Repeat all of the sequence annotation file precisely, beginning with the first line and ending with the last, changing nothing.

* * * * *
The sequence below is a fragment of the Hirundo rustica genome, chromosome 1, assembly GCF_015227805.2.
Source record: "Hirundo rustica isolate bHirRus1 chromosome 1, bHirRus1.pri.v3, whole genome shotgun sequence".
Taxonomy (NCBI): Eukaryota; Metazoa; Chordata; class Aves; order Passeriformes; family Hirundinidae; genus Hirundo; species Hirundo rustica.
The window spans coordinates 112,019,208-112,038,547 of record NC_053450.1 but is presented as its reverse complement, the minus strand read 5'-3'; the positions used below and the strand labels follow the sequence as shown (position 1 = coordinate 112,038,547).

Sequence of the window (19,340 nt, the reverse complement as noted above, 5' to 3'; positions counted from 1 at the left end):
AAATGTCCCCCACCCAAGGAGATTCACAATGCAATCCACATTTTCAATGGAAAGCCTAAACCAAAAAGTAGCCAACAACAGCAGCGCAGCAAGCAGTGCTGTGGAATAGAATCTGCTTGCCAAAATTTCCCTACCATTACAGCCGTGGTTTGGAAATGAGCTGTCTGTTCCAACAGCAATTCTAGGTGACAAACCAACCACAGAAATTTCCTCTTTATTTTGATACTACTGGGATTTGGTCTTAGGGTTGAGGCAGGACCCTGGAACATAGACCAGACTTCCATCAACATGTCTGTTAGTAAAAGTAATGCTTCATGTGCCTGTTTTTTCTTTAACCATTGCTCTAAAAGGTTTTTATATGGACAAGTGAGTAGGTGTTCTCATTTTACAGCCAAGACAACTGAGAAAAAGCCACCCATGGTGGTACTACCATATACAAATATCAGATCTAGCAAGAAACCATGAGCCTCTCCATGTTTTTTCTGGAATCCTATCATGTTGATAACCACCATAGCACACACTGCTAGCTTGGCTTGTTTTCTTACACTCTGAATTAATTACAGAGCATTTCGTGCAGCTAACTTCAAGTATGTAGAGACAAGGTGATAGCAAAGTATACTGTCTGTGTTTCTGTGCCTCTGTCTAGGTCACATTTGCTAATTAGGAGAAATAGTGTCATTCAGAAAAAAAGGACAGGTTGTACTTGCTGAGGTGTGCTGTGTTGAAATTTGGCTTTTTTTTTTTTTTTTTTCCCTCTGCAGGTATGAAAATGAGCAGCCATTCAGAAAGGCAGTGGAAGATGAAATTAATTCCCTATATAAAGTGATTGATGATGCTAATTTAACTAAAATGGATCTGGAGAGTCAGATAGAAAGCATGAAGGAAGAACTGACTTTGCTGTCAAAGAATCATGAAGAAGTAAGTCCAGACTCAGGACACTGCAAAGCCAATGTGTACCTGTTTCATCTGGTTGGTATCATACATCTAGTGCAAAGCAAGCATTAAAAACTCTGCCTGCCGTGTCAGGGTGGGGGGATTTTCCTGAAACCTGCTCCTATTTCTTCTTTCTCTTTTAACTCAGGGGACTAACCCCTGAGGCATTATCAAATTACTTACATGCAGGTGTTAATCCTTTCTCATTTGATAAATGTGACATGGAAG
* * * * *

The sequence below is a fragment of the Hirundo rustica genome, chromosome 1, assembly GCF_015227805.2.
Source record: "Hirundo rustica isolate bHirRus1 chromosome 1, bHirRus1.pri.v3, whole genome shotgun sequence".
Taxonomy (NCBI): Eukaryota; Metazoa; Chordata; class Aves; order Passeriformes; family Hirundinidae; genus Hirundo; species Hirundo rustica.
The window spans coordinates 112,019,208-112,038,547 of record NC_053450.1 but is presented as its reverse complement, the minus strand read 5'-3'; the positions used below and the strand labels follow the sequence as shown (position 1 = coordinate 112,038,547).

Sequence of the window (19,340 nt, the reverse complement as noted above, 5' to 3'; positions counted from 1 at the left end):
AAATGTCCCCCACCCAAGGAGATTCACAATGCAATCCACATTTTCAATGGAAAGCCTAAACCAAAAAGTAGCCAACAACAGCAGCGCAGCAAGCAGTGCTGTGGAATAGAATCTGCTTGCCAAAATTTCCCTACCATTACAGCCGTGGTTTGGAAATGAGCTGTCTGTTCCAACAGCAATTCTAGGTGACAAACCAACCACAGAAATTTCCTCTTTATTTTGATACTACTGGGATTTGGTCTTAGGGTTGAGGCAGGACCCTGGAACATAGACCAGACTTCCATCAACATGTCTGTTAGTAAAAGTAATGCTTCATGTGCCTGTTTTTTCTTTAACCATTGCTCTAAAAGGTTTTTATATGGACAAGTGAGTAGGTGTTCTCATTTTACAGCCAAGACAACTGAGAAAAAGCCACCCATGGTGGTACTACCATATACAAATATCAGATCTAGCAAGAAACCATGAGCCTCTCCATGTTTTTTCTGGAATCCTATCATGTTGATAACCACCATAGCACACACTGCTAGCTTGGCTTGTTTTCTTACACTCTGAATTAATTACAGAGCATTTCGTGCAGCTAACTTCAAGTATGTAGAGACAAGGTGATAGCAAAGTATACTGTCTGTGTTTCTGTGCCTCTGTCTAGGTCACATTTGCTAATTAGGAGAAATAGTGTCATTCAGAAAAAAAGGACAGGTTGTACTTGCTGAGGTGTGCTGTGTTGAAATTTGGCTTTTTTTTTTTTTTTTTTCCCTCTGCAGGTATGAAAATGAGCAGCCATTCAGAAAGGCAGTGGAAGATGAAATTAATTCCCTATATAAAGTGATTGATGATGCTAATTTAACTAAAATGGATCTGGAGAGTCAGATAGAAAGCATGAAGGAAGAACTGACTTTGCTGTCAAAGAATCATGAAGAAGTAAGTCCAGACTCAGGACACTGCAAAGCCAATGTGTACCTGTTTCATCTGGTTGGTATCATACATCTAGTGCAAAGCAAGCATTAAAAACTCTGCCTGCCGTGTCAGGGTGGGGGGATTTTCCTGAAACCTGCTCCTATTTCTTCTTTCTCTTTTAACTCAGGGGACTAACCCCTGAGGCATTATCAAATTACTTACATGCAGGTGTTAATCCTTTCTCATTTGATAAATGTGACATGGAAG